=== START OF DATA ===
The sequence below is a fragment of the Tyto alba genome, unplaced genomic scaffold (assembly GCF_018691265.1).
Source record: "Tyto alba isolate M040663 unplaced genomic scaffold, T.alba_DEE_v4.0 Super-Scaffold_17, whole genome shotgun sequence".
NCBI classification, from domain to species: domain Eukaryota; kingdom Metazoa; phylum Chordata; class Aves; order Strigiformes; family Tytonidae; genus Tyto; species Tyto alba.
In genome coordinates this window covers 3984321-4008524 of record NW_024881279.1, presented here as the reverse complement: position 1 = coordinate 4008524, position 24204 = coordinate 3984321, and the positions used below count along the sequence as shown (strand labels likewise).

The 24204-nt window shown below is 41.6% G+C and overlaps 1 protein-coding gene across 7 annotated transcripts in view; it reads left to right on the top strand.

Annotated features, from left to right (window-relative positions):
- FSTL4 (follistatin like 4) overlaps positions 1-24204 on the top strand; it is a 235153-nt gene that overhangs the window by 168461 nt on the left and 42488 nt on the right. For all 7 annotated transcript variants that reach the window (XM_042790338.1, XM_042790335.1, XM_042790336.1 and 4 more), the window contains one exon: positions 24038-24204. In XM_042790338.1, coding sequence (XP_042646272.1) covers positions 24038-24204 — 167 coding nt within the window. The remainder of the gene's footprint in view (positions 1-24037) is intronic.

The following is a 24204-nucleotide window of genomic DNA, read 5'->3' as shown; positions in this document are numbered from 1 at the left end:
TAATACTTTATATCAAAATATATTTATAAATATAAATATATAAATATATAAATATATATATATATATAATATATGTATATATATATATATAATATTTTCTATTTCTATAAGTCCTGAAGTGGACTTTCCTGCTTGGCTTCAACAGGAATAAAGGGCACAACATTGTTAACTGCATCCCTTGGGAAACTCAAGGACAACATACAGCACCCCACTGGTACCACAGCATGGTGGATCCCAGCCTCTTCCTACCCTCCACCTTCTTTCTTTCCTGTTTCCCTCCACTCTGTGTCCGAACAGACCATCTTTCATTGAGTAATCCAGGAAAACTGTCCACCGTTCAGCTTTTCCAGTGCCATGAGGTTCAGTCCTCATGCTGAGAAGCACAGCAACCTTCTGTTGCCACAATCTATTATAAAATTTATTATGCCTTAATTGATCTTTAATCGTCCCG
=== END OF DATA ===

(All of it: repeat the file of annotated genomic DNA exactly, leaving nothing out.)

The sequence below is a fragment of the Tyto alba genome, unplaced genomic scaffold (assembly GCF_018691265.1).
Source record: "Tyto alba isolate M040663 unplaced genomic scaffold, T.alba_DEE_v4.0 Super-Scaffold_17, whole genome shotgun sequence".
NCBI classification, from domain to species: domain Eukaryota; kingdom Metazoa; phylum Chordata; class Aves; order Strigiformes; family Tytonidae; genus Tyto; species Tyto alba.
In genome coordinates this window covers 3984321-4008524 of record NW_024881279.1, presented here as the reverse complement: position 1 = coordinate 4008524, position 24204 = coordinate 3984321, and the positions used below count along the sequence as shown (strand labels likewise).

The 24204-nt window shown below is 41.6% G+C and overlaps 1 protein-coding gene across 7 annotated transcripts in view; it reads left to right on the top strand.

Annotated features, from left to right (window-relative positions):
- FSTL4 (follistatin like 4) overlaps positions 1-24204 on the top strand; it is a 235153-nt gene that overhangs the window by 168461 nt on the left and 42488 nt on the right. For all 7 annotated transcript variants that reach the window (XM_042790338.1, XM_042790335.1, XM_042790336.1 and 4 more), the window contains one exon: positions 24038-24204. In XM_042790338.1, coding sequence (XP_042646272.1) covers positions 24038-24204 — 167 coding nt within the window. The remainder of the gene's footprint in view (positions 1-24037) is intronic.

The following is a 24204-nucleotide window of genomic DNA, read 5'->3' as shown; positions in this document are numbered from 1 at the left end:
TAATACTTTATATCAAAATATATTTATAAATATAAATATATAAATATATAAATATATATATATATATAATATATGTATATATATATATATAATATTTTCTATTTCTATAAGTCCTGAAGTGGACTTTCCTGCTTGGCTTCAACAGGAATAAAGGGCACAACATTGTTAACTGCATCCCTTGGGAAACTCAAGGACAACATACAGCACCCCACTGGTACCACAGCATGGTGGATCCCAGCCTCTTCCTACCCTCCACCTTCTTTCTTTCCTGTTTCCCTCCACTCTGTGTCCGAACAGACCATCTTTCATTGAGTAATCCAGGAAAACTGTCCACCGTTCAGCTTTTCCAGTGCCATGAGGTTCAGTCCTCATGCTGAGAAGCACAGCAACCTTCTGTTGCCACAATCTATTATAAAATTTATTATGCCTTAATTGATCTTTAATCGTCCCG